He also pointed out that the unilateral cancellation of the Belgian project could result in P6 billion of taxpayers’ money lost, as the government has to pay very soon the P420 million penalty for cancellation of the BNP Paribas Fortis bank loan---amid a suit against the government filed by the Belgian company at the World Bank’s International Centre for Settlement of Investment Disputes (ICSID).  


This unilateral cancellation in mid-stream is admitted by the foreign chambers of commerce here to be among the reasons (along with the Fraport dispute over NAIA 3 dating from the Erap administration and the cancellation by the Aquino administration as well of the Arroyo contract for steel ports with the French Matiere Co. ) why foreign direct investments have failed to come into our country---unlike the way they’re pouring into Vietnam, Myanmar and Cambodia and the rest of Asean.

With this dispute that the government is involved with in an international court and the gargantuan fees it will pay foreign law firms, it might have been better if it had just gone ahead with the Laguna Lake dredging.


Individual members of AES Watch, the umbrella organization of IT experts and other professionals that monitored the two recent elections, have urged the Ombudsman to investigate two Comelec administrations under Sec. 40 of the law creating that office. One is the Comelec under former Chair Jose Melo during the 2010 presidential elections and the other under Chair Sixto Brillantes in the recent 2013 elections.

The AES Watch member-complainants, led by former VP Teofisto Guingona, accuse the two Comelec Chiefs and their fellow commissioners of graft and corruption for alleged conspiracy in the approval and use of the “inefficient and highly suspicious” PCOS machines---thereby placing in grave peril the sanctity of the ballot in both elections. As Fr. Joe Dizon, co-convenor of AES Watch, put it, millions of voters were disenfranchised last May mainly because of the 18,000 PCOS machines that malfunctioned.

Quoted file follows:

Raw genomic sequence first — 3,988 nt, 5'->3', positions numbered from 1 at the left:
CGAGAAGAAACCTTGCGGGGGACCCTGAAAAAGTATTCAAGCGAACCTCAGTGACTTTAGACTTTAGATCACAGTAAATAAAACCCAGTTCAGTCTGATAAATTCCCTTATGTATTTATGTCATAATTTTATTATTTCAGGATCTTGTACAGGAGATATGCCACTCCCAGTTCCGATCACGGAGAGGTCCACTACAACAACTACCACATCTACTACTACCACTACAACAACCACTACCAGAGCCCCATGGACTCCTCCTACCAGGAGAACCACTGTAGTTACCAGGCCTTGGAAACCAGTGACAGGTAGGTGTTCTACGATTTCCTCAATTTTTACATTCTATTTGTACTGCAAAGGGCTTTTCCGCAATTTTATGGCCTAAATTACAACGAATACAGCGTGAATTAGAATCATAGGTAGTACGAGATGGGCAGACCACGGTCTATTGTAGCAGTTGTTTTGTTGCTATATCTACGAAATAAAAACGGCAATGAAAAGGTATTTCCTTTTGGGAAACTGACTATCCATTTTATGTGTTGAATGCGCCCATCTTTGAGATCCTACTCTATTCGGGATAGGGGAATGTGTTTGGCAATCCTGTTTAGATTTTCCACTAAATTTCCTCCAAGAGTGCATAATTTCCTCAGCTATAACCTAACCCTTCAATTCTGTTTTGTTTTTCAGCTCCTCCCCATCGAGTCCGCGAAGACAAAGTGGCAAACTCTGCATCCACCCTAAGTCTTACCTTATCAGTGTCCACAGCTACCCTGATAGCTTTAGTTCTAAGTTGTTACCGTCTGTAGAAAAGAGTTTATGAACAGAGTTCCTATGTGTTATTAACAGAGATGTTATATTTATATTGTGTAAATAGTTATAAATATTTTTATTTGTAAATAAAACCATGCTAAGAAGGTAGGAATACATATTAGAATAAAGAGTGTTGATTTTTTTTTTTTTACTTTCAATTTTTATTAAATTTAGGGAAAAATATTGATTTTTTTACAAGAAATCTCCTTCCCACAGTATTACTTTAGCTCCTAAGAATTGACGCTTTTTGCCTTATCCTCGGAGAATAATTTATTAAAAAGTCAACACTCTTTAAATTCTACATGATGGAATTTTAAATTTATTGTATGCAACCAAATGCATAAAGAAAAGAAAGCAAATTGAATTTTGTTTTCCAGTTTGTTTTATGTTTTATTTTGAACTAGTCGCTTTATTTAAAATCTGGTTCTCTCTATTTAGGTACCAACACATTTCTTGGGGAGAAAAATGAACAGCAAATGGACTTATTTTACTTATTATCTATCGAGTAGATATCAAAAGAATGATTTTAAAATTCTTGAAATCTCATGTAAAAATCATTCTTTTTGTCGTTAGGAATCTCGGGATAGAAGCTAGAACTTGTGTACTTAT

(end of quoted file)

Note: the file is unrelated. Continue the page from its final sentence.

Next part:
Former North Cotabato GovEmmanuel “Manny” Piñol
Significantly Smartmatic’s officials, led by its Asia-Pacific President Cesar Flores, were also implicated in the court suit, and rightly so, for it sold lousy equipment to the gullible  Comelec officials.  Former North Cotabato Gov. Emmanuel “Manny” Piñol’s testimony against the PCOS machines is only one of legions of complaints against those damned machines;  and the way suits promise to rain on Smartmatic, it would need more than just the ACCRA Law Office to defend it. 

Manny Piñol---who earlier in this election conceded defeat to reelectionist Gov. Emmylou Taliño-Mendoza, but had second thoughts after complaints from his followers began flooding his campaign HQ, and PCOS cheating became a raging national issue---asserts that “the very essence of the right to vote as protected by the Universal Declaration on Human Rights and the Philippine Constitution is violated whenever a PCOS machine rejects a ballot filled up by a qualified Filipino voter.” 

In the last elections, he said he almost suffered the fate of thousands of qualified voters whose ballots were rejected outright by the PCOS machines. Pinol said he persisted in feeding his ballot into it and it was only on the third try that the machine accepted it.  


Piñol related that in New Antique, Mlang, North Cotabato one of his supporters whose ballot was rejected three times insisted that the feeding into the machine be continued, until on the 15th try it finally accepted his vote. “But what about those who did not persist in doing so?" 

Manny Piñol asserted:  “There is no law which says that those whose ballots were not accepted by the PCOS machine after three attempts shall be disqualified from voting; that ballots which were shaded beyond the circle opposite the candidate’s names shall not be counted; that voters whose dirty hands smudged their ballots shall be disqualified from voting." 


Yet all of these happened in the 2010 and 2013 automated elections, Piñol stressed---so that it’s now time for citizens whose ballots were rejected and whose votes were not counted to come forward and file their complaints. He said these will all be consolidated into a suit which he intends to refer to legal experts who will take the matter up with the Supreme Court---"so that in the next elections the monster called the PCOS Machine will no longer be used." He asks all complainants to forward their names and addresses to Atty. Rene Alexis Villarente at renealexisvillarente@yahoo.com.

Time for action indeed.